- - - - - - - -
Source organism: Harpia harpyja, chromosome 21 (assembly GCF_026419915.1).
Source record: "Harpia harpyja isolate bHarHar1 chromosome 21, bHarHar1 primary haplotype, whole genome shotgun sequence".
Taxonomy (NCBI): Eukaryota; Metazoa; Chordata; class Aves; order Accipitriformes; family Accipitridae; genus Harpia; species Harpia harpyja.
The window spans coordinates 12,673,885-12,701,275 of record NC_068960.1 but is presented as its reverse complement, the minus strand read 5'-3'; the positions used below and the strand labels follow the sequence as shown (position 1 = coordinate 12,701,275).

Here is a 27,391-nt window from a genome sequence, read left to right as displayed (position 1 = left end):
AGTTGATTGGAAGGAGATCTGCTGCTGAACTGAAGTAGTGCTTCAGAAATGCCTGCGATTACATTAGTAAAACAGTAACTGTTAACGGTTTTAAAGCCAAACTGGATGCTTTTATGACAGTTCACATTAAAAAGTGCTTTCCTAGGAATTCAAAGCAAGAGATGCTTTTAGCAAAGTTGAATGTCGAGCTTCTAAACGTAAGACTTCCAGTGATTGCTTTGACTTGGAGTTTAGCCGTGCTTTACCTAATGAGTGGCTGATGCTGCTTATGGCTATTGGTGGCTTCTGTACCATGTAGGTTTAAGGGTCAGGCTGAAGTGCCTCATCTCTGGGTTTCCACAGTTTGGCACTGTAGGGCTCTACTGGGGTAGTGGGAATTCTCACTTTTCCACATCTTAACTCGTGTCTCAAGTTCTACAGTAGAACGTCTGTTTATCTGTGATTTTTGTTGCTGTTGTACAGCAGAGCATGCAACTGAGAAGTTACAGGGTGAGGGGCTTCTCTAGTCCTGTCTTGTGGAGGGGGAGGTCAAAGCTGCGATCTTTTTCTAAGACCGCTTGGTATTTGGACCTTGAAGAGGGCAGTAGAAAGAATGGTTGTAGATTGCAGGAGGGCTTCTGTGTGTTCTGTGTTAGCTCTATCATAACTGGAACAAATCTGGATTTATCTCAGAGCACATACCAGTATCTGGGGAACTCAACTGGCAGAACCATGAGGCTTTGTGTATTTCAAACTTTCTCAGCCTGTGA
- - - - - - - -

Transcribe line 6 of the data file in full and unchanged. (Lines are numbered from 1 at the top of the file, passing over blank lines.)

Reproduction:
AGTTGATTGGAAGGAGATCTGCTGCTGAACTGAAGTAGTGCTTCAGAAATGCCTGCGATTACATTAGTAAAACAGTAACTGTTAACGGTTTTAAAGCCAAACTGGATGCTTTTATGACAGTTCACATTAAAAAGTGCTTTCCTAGGAATTCAAAGCAAGAGATGCTTTTAGCAAAGTTGAATGTCGAGCTTCTAAACGTAAGACTTCCAGTGATTGCTTTGACTTGGAGTTTAGCCGTGCTTTACCTAATGAGTGGCTGATGCTGCTTATGGCTATTGGTGGCTTCTGTACCATGTAGGTTTAAGGGTCAGGCTGAAGTGCCTCATCTCTGGGTTTCCACAGTTTGGCACTGTAGGGCTCTACTGGGGTAGTGGGAATTCTCACTTTTCCACATCTTAACTCGTGTCTCAAGTTCTACAGTAGAACGTCTGTTTATCTGTGATTTTTGTTGCTGTTGTACAGCAGAGCATGCAACTGAGAAGTTACAGGGTGAGGGGCTTCTCTAGTCCTGTCTTGTGGAGGGGGAGGTCAAAGCTGCGATCTTTTTCTAAGACCGCTTGGTATTTGGACCTTGAAGAGGGCAGTAGAAAGAATGGTTGTAGATTGCAGGAGGGCTTCTGTGTGTTCTGTGTTAGCTCTATCATAACTGGAACAAATCTGGATTTATCTCAGAGCACATACCAGTATCTGGGGAACTCAACTGGCAGAACCATGAGGCTTTGTGTATTTCAAACTTTCTCAGCCTGTGA